Elephant9 – Greatest Show On Earth

[Rune Grammofon, 2018]

Intro: Paris Gravouniotis
22 / 12 / 2018

After two awesome albums with the participation of the exceptional Swedish guitarist Reine Fiske, the Norwegian jazz-prog rockers return to a power trio format for the first time since 2010 and their impressive album Walk The Nile. With this year’s Greatest Show on Earth, they once again build their sound on their keyboard-driven prog, with the absence of electric guitar slightly changing the style we were used to in their last two releases.


 

Good but not exceptional

The second major difference compared to their latest album Silver Mountain is the durations of the songs, as the long, epics that span up to 20 minutes have been replaced by more solid and shorter compositions, with the total duration of the album being less than 40 minutes. However, the two main musical axes of Elephant9 remain the same. These are the inspirations of the talented keyboardist and band leader Ståle Storløkken on the one hand and on the other the unmistakable and precise rhythm section of Nicolai Hængsle Eilertsen and Torstein Lofthus.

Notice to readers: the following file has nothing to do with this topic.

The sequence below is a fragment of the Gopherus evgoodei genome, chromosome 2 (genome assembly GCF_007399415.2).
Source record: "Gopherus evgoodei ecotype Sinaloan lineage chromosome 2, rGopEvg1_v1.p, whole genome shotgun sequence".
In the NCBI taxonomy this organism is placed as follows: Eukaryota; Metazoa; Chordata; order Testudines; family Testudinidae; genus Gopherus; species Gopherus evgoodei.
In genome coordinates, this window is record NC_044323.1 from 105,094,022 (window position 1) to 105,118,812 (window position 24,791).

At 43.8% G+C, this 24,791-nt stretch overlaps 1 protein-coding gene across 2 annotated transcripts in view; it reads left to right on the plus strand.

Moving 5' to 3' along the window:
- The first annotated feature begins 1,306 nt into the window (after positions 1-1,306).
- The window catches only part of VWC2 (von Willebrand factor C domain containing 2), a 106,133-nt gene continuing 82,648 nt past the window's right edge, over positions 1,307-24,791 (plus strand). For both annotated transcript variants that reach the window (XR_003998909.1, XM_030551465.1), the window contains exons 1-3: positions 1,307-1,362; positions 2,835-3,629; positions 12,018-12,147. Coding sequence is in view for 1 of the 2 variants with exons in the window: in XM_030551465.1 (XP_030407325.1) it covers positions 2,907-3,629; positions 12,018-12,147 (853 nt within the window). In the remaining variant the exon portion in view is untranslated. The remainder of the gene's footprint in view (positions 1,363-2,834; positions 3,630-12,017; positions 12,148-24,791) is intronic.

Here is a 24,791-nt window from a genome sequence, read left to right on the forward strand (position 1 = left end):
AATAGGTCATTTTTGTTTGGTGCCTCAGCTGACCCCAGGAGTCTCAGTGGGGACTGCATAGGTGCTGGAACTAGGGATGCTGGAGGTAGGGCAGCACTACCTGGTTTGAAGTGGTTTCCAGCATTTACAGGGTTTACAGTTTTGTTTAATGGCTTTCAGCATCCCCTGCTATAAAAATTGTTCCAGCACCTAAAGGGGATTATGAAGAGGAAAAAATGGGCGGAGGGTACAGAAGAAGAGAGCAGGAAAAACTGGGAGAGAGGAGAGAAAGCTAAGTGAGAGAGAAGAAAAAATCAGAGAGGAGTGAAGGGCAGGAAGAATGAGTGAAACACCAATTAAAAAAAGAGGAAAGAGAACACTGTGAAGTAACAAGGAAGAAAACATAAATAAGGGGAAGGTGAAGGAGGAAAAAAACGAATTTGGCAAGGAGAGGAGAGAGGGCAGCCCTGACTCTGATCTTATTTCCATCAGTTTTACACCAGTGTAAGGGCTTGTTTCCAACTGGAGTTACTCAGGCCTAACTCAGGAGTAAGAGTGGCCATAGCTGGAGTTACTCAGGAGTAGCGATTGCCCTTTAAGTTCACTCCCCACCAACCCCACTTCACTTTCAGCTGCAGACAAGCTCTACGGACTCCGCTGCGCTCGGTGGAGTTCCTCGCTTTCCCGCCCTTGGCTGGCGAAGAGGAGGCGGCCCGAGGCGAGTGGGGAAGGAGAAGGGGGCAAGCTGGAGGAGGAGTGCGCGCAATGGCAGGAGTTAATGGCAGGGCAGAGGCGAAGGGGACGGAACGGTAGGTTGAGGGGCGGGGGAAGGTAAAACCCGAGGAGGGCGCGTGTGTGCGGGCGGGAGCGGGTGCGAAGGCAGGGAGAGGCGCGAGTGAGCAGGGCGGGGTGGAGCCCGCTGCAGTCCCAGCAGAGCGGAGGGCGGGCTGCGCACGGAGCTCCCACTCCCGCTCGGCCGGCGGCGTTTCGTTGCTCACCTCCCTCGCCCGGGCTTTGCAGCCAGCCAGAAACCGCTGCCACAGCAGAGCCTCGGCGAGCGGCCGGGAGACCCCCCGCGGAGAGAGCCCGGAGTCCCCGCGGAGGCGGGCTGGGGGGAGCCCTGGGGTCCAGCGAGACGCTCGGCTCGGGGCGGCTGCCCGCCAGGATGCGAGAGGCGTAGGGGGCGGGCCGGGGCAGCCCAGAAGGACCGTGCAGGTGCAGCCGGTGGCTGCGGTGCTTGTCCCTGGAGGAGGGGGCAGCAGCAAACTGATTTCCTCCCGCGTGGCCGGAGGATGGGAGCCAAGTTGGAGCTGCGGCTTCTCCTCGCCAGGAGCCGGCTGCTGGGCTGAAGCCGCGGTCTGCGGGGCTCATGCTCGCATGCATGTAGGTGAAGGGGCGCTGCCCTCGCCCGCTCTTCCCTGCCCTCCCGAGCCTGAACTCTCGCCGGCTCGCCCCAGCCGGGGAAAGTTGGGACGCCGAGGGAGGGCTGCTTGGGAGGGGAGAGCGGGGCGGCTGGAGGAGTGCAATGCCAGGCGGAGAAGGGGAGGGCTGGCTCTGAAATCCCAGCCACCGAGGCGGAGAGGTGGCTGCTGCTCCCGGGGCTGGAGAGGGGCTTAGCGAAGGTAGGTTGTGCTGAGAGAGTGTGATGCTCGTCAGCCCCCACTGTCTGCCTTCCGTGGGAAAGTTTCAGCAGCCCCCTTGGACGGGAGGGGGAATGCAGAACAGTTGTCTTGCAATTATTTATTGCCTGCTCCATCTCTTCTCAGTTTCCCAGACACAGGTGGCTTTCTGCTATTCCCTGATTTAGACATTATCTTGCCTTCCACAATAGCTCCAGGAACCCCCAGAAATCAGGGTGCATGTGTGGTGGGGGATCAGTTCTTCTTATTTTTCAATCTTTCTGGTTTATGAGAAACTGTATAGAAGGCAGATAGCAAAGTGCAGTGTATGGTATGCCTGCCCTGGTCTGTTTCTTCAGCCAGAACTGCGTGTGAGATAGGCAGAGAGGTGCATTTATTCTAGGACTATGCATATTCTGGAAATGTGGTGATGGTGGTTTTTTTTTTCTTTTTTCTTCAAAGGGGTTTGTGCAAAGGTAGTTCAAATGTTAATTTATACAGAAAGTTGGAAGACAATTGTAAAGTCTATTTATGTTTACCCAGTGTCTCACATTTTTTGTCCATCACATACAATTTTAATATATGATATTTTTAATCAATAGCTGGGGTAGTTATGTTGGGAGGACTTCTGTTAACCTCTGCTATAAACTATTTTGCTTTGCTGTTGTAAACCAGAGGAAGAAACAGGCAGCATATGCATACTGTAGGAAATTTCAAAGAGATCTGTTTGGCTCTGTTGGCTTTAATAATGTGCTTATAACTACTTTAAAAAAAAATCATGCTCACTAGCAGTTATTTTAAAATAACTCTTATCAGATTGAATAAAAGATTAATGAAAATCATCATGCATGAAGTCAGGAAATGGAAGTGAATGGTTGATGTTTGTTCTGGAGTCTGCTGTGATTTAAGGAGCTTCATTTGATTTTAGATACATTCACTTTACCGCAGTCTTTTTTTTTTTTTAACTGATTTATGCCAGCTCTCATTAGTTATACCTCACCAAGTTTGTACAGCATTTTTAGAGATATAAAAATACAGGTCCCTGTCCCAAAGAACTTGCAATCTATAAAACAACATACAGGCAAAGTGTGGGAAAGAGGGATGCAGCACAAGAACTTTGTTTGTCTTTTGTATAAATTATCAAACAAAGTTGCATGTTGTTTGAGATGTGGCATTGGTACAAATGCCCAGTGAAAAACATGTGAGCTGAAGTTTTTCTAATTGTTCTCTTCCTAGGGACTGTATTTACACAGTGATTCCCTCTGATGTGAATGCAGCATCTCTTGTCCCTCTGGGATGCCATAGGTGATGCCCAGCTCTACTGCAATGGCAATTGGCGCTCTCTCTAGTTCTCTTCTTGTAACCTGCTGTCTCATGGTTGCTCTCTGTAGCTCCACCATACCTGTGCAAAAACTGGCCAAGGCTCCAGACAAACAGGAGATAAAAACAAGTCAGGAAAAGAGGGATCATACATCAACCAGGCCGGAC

One would say that here the Norwegians present two different faces. One is based on a more trippy jazzy and hypnotic psych / prog style, as clearly seen in the opener Way Of Return and Mystery Blend, but also in the melodious Farmer’s Secret. The other, which brings to mind the material in Silver Mountain, is based mainly on the restless jam spirit that we have become accustomed to, with diffused energy and experimental mood. Such characteristic songs are Actionpack1, Dancing with Mr. E and Freaks.

It is more than certain that the high level of the technical skills of all Elephant9 members is undeniable. However, after the first hearings of the album, it becomes evident that compositionally it is a bit weak, as neither their jammings impress enough, nor does a particular idea or melody stick to the listener’s mind. It is possible that Reine Fiske’s absence affected them. The Greatest Show on Earth is neither a bad nor a mediocre record. It’s just that the inconspicuous heights of with Silver Mountain were not reached, but that doesn’t necessarily mean they cannot achieve them again. Besides, the quality of Elephant9 is a guarantee for more than one outstanding album in the future.

7 / 10

Paris Gravouniotis

 

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